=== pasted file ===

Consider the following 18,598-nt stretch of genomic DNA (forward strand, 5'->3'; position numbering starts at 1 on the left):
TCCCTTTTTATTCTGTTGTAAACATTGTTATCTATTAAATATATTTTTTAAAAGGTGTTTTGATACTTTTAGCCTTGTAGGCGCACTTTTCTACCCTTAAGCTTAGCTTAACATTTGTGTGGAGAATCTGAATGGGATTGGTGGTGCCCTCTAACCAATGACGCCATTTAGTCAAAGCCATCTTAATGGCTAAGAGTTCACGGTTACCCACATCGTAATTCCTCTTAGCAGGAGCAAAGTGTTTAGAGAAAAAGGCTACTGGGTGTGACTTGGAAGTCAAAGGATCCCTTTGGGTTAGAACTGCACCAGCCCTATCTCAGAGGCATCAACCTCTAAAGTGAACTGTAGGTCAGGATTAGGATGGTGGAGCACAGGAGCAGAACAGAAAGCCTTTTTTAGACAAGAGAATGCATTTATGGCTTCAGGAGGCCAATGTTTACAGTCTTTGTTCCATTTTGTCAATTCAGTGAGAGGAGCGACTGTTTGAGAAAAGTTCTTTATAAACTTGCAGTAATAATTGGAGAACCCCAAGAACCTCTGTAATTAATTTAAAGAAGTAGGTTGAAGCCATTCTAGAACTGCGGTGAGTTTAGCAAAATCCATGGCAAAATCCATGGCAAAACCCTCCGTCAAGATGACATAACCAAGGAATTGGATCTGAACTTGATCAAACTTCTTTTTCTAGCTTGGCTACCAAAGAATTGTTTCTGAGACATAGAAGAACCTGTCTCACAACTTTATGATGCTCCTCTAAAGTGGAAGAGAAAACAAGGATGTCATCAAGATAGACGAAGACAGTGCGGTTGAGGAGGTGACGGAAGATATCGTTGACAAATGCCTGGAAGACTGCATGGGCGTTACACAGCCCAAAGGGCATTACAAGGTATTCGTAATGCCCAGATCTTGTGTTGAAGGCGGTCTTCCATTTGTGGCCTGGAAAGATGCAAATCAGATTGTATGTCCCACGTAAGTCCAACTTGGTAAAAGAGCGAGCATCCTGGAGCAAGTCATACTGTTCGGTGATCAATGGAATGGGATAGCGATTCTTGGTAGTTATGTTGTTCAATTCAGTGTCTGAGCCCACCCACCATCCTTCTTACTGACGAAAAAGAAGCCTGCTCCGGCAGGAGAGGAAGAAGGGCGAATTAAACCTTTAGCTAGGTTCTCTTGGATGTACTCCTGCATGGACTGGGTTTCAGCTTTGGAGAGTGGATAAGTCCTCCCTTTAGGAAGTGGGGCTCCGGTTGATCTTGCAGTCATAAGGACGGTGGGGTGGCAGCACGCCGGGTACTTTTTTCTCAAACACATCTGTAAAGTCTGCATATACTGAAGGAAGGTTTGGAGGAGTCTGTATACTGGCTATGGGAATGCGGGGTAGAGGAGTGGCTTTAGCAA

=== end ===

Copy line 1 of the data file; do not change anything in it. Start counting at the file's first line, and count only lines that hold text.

Consider the following 18,598-nt stretch of genomic DNA (forward strand, 5'->3'; position numbering starts at 1 on the left):